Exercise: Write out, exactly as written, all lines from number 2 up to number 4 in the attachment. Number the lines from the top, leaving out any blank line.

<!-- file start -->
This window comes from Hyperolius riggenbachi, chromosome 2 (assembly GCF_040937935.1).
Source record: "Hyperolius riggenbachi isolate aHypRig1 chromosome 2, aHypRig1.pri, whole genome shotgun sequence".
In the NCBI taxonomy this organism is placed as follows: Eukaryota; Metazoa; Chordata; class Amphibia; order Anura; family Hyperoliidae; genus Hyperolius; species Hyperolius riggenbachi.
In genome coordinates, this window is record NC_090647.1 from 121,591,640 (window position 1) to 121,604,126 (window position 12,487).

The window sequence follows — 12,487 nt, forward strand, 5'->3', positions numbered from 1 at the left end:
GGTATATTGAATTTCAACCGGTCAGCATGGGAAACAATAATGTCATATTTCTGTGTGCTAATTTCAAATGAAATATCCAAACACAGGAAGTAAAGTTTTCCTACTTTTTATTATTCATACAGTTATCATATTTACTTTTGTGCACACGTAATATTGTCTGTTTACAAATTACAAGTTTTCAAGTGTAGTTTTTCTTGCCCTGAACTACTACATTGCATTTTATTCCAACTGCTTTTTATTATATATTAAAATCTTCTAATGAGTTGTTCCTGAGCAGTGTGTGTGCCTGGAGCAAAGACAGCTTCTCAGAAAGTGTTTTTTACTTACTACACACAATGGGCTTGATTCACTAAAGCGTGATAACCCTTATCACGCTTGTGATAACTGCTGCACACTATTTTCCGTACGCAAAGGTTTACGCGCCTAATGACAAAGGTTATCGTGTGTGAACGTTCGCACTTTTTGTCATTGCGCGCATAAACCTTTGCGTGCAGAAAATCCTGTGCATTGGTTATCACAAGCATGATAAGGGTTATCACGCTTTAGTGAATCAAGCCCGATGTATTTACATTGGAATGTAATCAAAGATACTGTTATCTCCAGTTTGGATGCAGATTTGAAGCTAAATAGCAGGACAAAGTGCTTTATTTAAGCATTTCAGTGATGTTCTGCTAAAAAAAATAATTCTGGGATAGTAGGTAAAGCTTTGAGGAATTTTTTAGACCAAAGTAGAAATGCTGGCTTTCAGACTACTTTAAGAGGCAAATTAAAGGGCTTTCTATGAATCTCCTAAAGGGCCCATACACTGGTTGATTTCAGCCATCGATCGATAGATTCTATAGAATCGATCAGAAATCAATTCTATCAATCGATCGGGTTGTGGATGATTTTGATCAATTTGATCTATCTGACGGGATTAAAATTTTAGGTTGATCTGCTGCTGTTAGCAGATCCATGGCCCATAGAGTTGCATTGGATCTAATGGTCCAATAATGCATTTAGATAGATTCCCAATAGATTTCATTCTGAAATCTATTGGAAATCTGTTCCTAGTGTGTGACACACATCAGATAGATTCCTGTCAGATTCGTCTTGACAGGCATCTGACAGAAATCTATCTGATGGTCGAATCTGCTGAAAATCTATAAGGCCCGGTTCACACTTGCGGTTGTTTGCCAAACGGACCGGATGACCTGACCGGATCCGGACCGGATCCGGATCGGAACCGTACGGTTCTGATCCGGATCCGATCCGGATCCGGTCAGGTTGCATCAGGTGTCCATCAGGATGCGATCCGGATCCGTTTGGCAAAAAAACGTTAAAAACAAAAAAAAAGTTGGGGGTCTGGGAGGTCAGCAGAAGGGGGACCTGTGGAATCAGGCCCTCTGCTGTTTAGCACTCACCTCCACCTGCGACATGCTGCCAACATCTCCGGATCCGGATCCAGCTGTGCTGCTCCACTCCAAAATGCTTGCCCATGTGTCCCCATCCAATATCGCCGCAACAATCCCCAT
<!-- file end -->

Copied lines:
Source record: "Hyperolius riggenbachi isolate aHypRig1 chromosome 2, aHypRig1.pri, whole genome shotgun sequence".
In the NCBI taxonomy this organism is placed as follows: Eukaryota; Metazoa; Chordata; class Amphibia; order Anura; family Hyperoliidae; genus Hyperolius; species Hyperolius riggenbachi.
In genome coordinates, this window is record NC_090647.1 from 121,591,640 (window position 1) to 121,604,126 (window position 12,487).